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Originally published March 13, 2012 at 3:01 PM | Page modified March 14, 2012 at 12:58 PM

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Stuffed cabbage with an Italian inflection

Mario Batali presents a stuffed cabbage recipe that is nothing like the one your grandmother made.

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Hate to break it to you, Polski, but the Polish people aren't the only ones who stuff... MORE
I don't care if he is Mario-Emiril, he is perverting a holy, sacred dish. I'm Polish. ... MORE
Vegeterian stuffed cabbage? Boooooooooo. Maybe someone will post a real recipe. I'm... MORE

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Cruciferous is a designation that comprises the Brassica members of the cabbage family, including cavolo nero, mustard and turnip greens, along with cauliflower and collards, plus radishes, horseradish and arugula. In addition to their pungently delicious properties, cancer researchers have found that high consumption of cruciferous vegetables may be effective in the prevention of certain types of cancer. A serving of cruciferous vegetables gives every meal a healthy dose of vitamin C.

One potential downside: cooking cruciferous vegetables, cabbage included, can tend to get a little malodorous or even stinky in the gassy way. The trick is to do the initial blanch when the kids are at school or your roommates are at work — or, like I do, late at night when everyone is asleep with the windows wide open. The dirty work done, I can finish the process and final cooking when they get home.

In general, you don't have to sneak vegetables into your family's diets, you just have to change the way they look and the way they feel. This dish looks like a stuffed lasagna. Start by forming a nice paste, or composto (i.e. a vegetarian stuffing), then use the blanched leafy greens and roll it like a burrito.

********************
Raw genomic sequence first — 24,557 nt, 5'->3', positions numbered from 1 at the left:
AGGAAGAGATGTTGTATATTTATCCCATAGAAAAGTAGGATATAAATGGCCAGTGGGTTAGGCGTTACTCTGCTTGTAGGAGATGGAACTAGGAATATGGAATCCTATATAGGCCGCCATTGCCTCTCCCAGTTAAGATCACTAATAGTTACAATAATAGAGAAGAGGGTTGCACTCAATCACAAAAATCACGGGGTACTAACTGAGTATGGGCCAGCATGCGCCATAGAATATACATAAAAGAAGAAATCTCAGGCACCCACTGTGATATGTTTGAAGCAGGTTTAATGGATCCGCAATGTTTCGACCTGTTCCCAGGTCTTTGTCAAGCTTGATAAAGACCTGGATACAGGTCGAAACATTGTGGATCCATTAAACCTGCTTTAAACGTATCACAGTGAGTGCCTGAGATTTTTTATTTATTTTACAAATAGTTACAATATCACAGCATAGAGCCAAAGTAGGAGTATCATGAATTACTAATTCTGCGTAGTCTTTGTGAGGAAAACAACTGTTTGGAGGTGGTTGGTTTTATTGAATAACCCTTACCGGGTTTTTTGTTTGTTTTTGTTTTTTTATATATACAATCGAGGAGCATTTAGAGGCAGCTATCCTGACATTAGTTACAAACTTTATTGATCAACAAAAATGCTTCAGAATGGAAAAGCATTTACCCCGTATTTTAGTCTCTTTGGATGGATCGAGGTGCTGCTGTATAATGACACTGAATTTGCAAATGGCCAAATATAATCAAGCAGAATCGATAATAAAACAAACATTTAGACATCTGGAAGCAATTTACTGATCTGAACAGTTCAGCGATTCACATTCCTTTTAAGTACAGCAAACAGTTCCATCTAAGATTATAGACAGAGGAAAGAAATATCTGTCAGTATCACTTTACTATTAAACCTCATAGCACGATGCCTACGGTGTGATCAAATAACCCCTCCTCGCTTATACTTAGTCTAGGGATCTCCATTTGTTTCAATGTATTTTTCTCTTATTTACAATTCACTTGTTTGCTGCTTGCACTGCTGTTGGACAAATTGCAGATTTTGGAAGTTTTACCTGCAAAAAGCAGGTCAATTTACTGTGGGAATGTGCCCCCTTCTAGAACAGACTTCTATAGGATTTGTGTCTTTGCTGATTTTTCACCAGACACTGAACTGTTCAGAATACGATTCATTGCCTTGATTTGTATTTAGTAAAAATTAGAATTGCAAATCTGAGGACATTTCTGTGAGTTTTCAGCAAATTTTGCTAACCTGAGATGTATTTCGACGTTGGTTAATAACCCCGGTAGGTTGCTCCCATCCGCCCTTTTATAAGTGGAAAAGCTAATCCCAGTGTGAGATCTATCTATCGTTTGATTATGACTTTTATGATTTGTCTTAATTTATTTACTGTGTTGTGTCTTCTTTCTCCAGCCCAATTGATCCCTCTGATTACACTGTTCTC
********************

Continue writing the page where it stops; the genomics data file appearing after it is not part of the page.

Stuffed cabbage may sound like a dish your grandmother imported from the old country. But really it just needs a face-lift, or, better yet, an Italian inflection. In the region of Liguria, on the northwest coast near the border of France, they prepare stuffed cabbage with a vegetarian stuffing, like in this recipe, and serve it as either an antipasto or a light main course.

When cooking, cruciferous vegetables are often interchangeable. If green cabbage isn't available, substitute another cabbage like savoy or another fibrous leafy green like cavolo nero or turnip tops. Make more than you think you will need; this dish is a guaranteed hit and is just as good the next day cool from the fridge as a sneaky, luxurious lunch.

James Beard Award-winner Mario Batali, a Seattle-area native, is a chef, restaurateur, author and TV personality. His latest book is "Molto Batali."

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